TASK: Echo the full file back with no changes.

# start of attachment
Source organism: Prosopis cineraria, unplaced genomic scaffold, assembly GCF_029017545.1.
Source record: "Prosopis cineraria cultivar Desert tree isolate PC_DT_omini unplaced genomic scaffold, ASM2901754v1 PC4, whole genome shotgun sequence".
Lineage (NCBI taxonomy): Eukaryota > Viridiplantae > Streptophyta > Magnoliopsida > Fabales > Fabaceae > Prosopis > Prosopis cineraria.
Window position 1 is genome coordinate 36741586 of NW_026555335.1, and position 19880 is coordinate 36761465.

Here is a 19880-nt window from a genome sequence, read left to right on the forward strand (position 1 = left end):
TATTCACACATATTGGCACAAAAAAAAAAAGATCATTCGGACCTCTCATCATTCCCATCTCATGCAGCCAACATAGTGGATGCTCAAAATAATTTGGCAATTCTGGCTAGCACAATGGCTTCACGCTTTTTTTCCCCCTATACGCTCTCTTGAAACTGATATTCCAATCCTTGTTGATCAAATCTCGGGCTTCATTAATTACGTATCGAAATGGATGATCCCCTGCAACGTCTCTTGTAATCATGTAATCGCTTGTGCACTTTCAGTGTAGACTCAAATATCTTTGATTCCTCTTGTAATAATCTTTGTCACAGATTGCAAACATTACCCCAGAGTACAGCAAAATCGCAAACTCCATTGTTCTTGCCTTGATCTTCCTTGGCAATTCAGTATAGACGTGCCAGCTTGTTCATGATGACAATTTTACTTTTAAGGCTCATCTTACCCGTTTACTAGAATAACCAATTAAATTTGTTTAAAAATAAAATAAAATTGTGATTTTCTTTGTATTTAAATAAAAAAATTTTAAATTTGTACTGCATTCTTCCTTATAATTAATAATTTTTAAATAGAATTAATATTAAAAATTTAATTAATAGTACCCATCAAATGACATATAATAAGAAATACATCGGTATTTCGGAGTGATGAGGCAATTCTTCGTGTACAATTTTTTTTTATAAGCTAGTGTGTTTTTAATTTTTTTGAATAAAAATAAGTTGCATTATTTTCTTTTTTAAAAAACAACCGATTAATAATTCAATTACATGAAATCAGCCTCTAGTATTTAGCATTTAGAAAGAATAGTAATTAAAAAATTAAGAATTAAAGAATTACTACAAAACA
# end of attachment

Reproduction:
Source organism: Prosopis cineraria, unplaced genomic scaffold, assembly GCF_029017545.1.
Source record: "Prosopis cineraria cultivar Desert tree isolate PC_DT_omini unplaced genomic scaffold, ASM2901754v1 PC4, whole genome shotgun sequence".
Lineage (NCBI taxonomy): Eukaryota > Viridiplantae > Streptophyta > Magnoliopsida > Fabales > Fabaceae > Prosopis > Prosopis cineraria.
Window position 1 is genome coordinate 36741586 of NW_026555335.1, and position 19880 is coordinate 36761465.

Here is a 19880-nt window from a genome sequence, read left to right on the forward strand (position 1 = left end):
TATTCACACATATTGGCACAAAAAAAAAAAGATCATTCGGACCTCTCATCATTCCCATCTCATGCAGCCAACATAGTGGATGCTCAAAATAATTTGGCAATTCTGGCTAGCACAATGGCTTCACGCTTTTTTTCCCCCTATACGCTCTCTTGAAACTGATATTCCAATCCTTGTTGATCAAATCTCGGGCTTCATTAATTACGTATCGAAATGGATGATCCCCTGCAACGTCTCTTGTAATCATGTAATCGCTTGTGCACTTTCAGTGTAGACTCAAATATCTTTGATTCCTCTTGTAATAATCTTTGTCACAGATTGCAAACATTACCCCAGAGTACAGCAAAATCGCAAACTCCATTGTTCTTGCCTTGATCTTCCTTGGCAATTCAGTATAGACGTGCCAGCTTGTTCATGATGACAATTTTACTTTTAAGGCTCATCTTACCCGTTTACTAGAATAACCAATTAAATTTGTTTAAAAATAAAATAAAATTGTGATTTTCTTTGTATTTAAATAAAAAAATTTTAAATTTGTACTGCATTCTTCCTTATAATTAATAATTTTTAAATAGAATTAATATTAAAAATTTAATTAATAGTACCCATCAAATGACATATAATAAGAAATACATCGGTATTTCGGAGTGATGAGGCAATTCTTCGTGTACAATTTTTTTTTATAAGCTAGTGTGTTTTTAATTTTTTTGAATAAAAATAAGTTGCATTATTTTCTTTTTTAAAAAACAACCGATTAATAATTCAATTACATGAAATCAGCCTCTAGTATTTAGCATTTAGAAAGAATAGTAATTAAAAAATTAAGAATTAAAGAATTACTACAAAACA